Legislature(1995 - 1996)
03/11/1996 03:37 PM RES
* first hearing in first committee of referral
= bill was previously heard/scheduled
= bill was previously heard/scheduled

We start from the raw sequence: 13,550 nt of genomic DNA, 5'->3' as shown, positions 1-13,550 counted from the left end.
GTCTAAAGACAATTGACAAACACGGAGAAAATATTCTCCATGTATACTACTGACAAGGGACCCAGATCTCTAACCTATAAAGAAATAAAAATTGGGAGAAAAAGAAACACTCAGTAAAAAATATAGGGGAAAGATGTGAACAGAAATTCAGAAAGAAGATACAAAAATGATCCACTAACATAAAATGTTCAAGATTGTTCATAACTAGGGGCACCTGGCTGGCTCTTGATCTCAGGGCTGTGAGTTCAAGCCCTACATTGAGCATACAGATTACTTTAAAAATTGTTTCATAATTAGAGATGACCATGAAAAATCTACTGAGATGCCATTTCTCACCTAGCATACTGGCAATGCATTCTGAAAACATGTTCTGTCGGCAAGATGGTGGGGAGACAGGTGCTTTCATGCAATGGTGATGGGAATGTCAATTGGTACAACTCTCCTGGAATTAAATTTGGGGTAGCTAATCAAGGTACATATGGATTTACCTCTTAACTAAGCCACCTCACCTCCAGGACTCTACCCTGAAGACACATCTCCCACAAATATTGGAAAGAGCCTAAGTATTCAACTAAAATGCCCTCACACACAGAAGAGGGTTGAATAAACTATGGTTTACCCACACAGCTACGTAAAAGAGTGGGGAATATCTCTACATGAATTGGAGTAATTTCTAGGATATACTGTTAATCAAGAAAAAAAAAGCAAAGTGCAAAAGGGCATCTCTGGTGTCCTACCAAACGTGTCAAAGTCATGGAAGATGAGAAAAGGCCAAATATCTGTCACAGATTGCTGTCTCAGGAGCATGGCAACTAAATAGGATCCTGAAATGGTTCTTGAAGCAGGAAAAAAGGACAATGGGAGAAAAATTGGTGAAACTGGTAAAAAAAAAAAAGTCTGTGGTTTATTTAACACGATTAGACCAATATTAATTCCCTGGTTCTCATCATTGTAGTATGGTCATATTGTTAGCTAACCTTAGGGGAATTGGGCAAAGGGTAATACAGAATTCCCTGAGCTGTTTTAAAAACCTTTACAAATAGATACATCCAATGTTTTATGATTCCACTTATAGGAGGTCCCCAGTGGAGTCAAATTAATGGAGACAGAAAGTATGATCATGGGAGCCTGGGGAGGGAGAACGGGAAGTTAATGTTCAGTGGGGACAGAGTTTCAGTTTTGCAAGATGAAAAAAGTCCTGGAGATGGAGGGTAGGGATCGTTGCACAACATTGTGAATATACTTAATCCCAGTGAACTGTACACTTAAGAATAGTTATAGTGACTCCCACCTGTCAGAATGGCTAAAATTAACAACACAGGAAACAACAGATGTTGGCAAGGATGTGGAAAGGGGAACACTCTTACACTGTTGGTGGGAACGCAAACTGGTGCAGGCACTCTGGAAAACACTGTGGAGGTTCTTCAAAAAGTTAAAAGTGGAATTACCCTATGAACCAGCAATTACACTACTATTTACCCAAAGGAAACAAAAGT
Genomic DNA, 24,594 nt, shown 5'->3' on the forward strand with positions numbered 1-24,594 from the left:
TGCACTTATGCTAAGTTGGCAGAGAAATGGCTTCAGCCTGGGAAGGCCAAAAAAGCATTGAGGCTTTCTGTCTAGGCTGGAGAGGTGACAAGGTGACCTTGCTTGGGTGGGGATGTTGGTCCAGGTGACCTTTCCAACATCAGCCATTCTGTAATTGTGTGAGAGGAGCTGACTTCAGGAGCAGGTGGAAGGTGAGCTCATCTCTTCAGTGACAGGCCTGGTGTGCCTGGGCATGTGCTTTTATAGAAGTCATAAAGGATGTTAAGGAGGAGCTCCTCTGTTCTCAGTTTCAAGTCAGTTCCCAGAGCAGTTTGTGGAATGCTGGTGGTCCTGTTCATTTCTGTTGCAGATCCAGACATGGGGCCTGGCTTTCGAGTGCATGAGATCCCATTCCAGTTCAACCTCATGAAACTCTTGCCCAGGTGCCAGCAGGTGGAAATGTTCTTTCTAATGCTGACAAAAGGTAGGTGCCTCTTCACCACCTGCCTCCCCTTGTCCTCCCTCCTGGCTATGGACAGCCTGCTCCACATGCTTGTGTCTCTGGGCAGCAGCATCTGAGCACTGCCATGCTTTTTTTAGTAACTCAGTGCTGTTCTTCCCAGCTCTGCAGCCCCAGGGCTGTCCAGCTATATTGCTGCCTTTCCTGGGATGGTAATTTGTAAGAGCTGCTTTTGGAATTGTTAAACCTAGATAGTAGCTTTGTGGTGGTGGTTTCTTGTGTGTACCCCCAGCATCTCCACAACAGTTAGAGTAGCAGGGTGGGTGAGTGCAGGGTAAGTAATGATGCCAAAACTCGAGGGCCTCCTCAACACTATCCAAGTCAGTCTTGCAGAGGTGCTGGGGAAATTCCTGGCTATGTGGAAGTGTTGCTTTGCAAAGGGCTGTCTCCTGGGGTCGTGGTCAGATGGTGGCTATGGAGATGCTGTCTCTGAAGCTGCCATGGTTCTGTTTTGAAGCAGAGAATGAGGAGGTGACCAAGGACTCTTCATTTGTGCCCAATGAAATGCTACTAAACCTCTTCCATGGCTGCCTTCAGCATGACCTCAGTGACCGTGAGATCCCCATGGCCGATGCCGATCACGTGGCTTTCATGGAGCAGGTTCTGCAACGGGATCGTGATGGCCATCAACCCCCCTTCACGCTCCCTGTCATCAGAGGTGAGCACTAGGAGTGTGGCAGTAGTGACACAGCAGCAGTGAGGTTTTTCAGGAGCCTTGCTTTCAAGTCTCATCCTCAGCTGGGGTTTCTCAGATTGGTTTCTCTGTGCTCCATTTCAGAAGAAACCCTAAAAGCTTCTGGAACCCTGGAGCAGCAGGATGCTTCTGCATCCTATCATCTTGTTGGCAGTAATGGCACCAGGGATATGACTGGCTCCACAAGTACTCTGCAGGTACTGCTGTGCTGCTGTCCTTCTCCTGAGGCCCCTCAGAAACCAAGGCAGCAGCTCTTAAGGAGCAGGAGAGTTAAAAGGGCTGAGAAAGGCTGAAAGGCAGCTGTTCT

SJR 38 TOXINS RELEASE INVENTORY PROGRAM CHAIRMAN LEMAN called the Senate Resources Committee meeting to order at 3:37 p.m. and announced SJR 38 to be up for consideration. He explained this is a result of information he and Senator Pearce found at the Energy Council meeting in Washington, D.C. Mark Rubin, American Petroleum Institute, informed them that the EPA is proposing to expand the TRI Program to include oil and gas exploration and production as well as some other categories. The downside to this is that it will likely make oil and gas producers the biggest polluters in the state because they are pulling from a formation and treat the oil and the gas and separate it and take the produced water and produced gas and reinject it. It doesn't make any sense to have to monitor, test, and report that as a toxic release. Number 44 MARK RUBIN testified that Toxins Release Program currently requires that a number of manufacturing industries report for 651 toxic chemicals. The EPA is considering whether to put additional industries into this program including the oil and gas exploration and production industry. They would have to report for about 80 chemicals, some of which occur naturally in oil, gas, and produced water, like benzene or tylene. If they expand this to the exploration and production (E&P) industry, API estimates about 4,700 or more facilities would have to report. The first year cost to the industry would be about $228 million; annual costs thereafter would be about $110 million per year. The average cost for offshore oil and gas would be about $58,000 in the first year and about $8,000 each year thereafter. They believe strongly that the TRI Program is not really designed for the E&P industries. It is designed more for businesses that are in close proximity to communities and most E&P facilities are away from communities or offshore and they have very few releases to the environment. EPA believes that the TRI Program has been a great success and one of the reasons because there was a voluntary reduction in releases from some of the facilities that report. The largest releases from E&P would be naturally occurring constituents of oil, gas, and water. Reducing those releases would be close to impossible without shutting in wells. The industry is not opposed to providing more information to the public, and they have recommended to the EPA that instead of expanding the TRI Program that they look at what type of information is really needed by the public working with the Interstate Oil and Gas Compact Commission, the State Regulators Commission, and include EPA officials. Number 128 FAYE SULLIVAN, Environmental Scientist, UNOCAL, said they support SJR 38. She said the original TRI was established to provide information to the public about potential chemical releases as a risk of these releases to the local community. It's not appropriate to expand TRI reporting to the oil and gas industry which generally operates in remote areas or offshore. Oil and gas facilities have limited release potential and present a very low risk to the public. Typical oil and gas reportable releases would include discharges of produced water, underground injection of waste, and air emissions from combustion sources. All of these activities are currently strictly regulated by existing federal and state programs. Use of chemicals can vary in the oil and gas industry from day to day and week to week. Expanding the TRI Program would force operators to conduct regular expensive waste removal tests with very little environmental benefit. Many old fields are marginal now and their expected life is decreased with each additional regulatory burden placed on them. MARK WHEELER, Alaska Environmental Lobby, said they support free and easy access to information on toxic chemical releases. They commend EPA's efforts to increase the scope of their reports to include other industries with high potential for toxic pollution including mining facilities, waste management facilities, and electric utilities. He urged the legislature to reject this resolution and to help the public gain more knowledge, not less about toxic releases into our air and water. SENATOR PEARCE moved to pass SJR 38 with individual recommendations and a $0 fiscal note. There were no objections and it was so ordered.